vcprompt is a little C program that prints a short string, designed to
be included in your prompt, with barebones information about the current
working directory for various version control systems.  It is designed
to be small and lightweight rather than comprehensive.

Currently, it has varying degrees of recognition for Mercurial, Git,
CVS, and Subversion working copies.

vcprompt has no external dependencies: it does everything with the
standard C library and POSIX calls.  It should work on any
POSIX-compliant system with a C99 compiler.

To compile vcprompt:


To install it:

  cp -p vcprompt ~/bin

To use it with bash, just call it in PS1:

  PS1='\u@\h:\w $(vcprompt)\$'

To use it with zsh, you need to enable shell option PROMPT_SUBST, and
then do similarly to bash:

  setopt prompt_subst
  PROMPT='[%n@%m] [%~] $(vcprompt)'

vcprompt prints nothing if the current directory is not managed by a
recognized VC system.

Format Strings

You can customize the output of vcprompt using format strings, which can
be specified either on the command line or in the VCPROMPT_FORMAT
environment variable.  For example:

  vcprompt -f "%b"


  VCPROMPT_FORMAT="%b" vcprompt

are equivalent.

Format strings use printf-like "%" escape sequences:

  %n  name of the VC system managing the current directory
      (e.g. "cvs", "hg", "git", "svn")
  %b  current branch name
  %r  current revision
  %u  ? if there are any unknown files
  %m  + if there are any uncommitted changes (added, modified, or
      removed files)
  %%  a single % character

All other characters are expanded as-is.

The default format string is


which is notable because it works with every supported VC system.  In
fact, some features are meaningless with some systems: there is no
single current revision with CVS, for example.  (And there is no good
way to quickly find out if there are any uncommitted changes or unknown
files, for that matter.)


Patches are welcome.  Please follow these guidelines:

  * Ensure that the tests pass before and after your patch.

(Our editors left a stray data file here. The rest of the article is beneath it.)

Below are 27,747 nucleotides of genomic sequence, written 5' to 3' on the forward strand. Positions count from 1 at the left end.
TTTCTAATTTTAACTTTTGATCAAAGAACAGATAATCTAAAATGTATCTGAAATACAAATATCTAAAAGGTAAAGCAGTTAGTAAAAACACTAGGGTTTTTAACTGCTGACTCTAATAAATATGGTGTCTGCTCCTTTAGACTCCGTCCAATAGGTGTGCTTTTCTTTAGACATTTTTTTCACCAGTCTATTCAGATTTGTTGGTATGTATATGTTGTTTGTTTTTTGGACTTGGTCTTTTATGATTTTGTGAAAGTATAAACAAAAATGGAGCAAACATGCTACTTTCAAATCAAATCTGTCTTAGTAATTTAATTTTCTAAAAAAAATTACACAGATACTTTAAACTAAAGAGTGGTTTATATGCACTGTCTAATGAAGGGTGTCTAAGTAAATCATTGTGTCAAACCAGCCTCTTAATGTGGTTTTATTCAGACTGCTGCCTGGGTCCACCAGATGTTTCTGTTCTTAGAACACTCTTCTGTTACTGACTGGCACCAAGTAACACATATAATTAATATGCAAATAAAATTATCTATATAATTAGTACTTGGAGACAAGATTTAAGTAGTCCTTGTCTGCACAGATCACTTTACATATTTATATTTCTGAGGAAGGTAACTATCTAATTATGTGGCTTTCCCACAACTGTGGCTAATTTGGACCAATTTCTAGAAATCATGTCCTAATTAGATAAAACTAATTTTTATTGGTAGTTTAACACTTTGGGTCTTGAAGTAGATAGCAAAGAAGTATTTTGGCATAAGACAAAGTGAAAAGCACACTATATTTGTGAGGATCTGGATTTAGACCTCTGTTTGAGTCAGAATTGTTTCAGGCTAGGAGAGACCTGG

If you cannot run the tests on a POSIX-compliant system,
    that is a bug: please let me know.

  * If at all possible, add a test whenever you fix a bug or implement a
    feature.  If you can write a test that has no dependencies (e.g. no
    need to execute "git" or "hg" or whatever), add it to
    tests/test-simple.  Otherwise, add it to the appropriate VC-specific
    test script, e.g. tests/test-git if it needs to be able to run git.

  * Keep the dependencies minimal: preferably just C99 and POSIX.
    If you need to run an external executable, make sure it makes
    sense: e.g. it's OK to run "git" in a git working directory, but
    *only* if we already know we are in a git working directory.

  * Performance matters!  I wrote vcprompt so that people wouldn't have
    to spawn and initialize and entire Python or Perl interpreter every
    time they execute a new shell command.  Using system() to turn
    around and spawn external commands -- especially ones that involve a
    relatively large runtime penalty like Python scripts -- misses the
    point of vcprompt.

    In fact, you'll find that vcprompt contains hacky little
    reimplementations of select bits and pieces of Mercurial, git,
    Subversion, and CVS precisely in order to avoid running external
    commands.  (And, in the case of Subversion, to avoid depending on a
    large, complex library.)

  * Stick with my coding style:
    - 4 space indents
    - no tabs
    - curly braces on the same line *except* when defining a function
    - C99 comments and variable declarations are OK, at least until
      someone complains that their compiler cannot handle them

  * Feel free to add yourself to the contributors list below.
    (If you don't do it, I'll probably forget.)

Author Contact

vcprompt was written by Greg Ward <greg at gerg dot ca>.

The latest version is available from either of my public Mercurial

Other Contributors

In chronological order:

  Daniel Serpell
  Jannis Leidel
  Yuya Nishihara
  KOIE Hidetaka
  Armin Ronacher

Thanks to all!

Copyright & License

Copyright (C) 2009, 2010, Gregory P. Ward and contributors.

This program is free software; you can redistribute it and/or modify
it under the terms of the GNU General Public License as published by
the Free Software Foundation; either version 2 of the License, or
(at your option) any later version.

This program is distributed in the hope that it will be useful,
but WITHOUT ANY WARRANTY; without even the implied warranty of
GNU General Public License for more details.

You should have received a copy of the GNU General Public License along
with this program; if not, write to the Free Software Foundation, Inc.,
51 Franklin Street, Fifth Floor, Boston, MA 02110-1301 USA.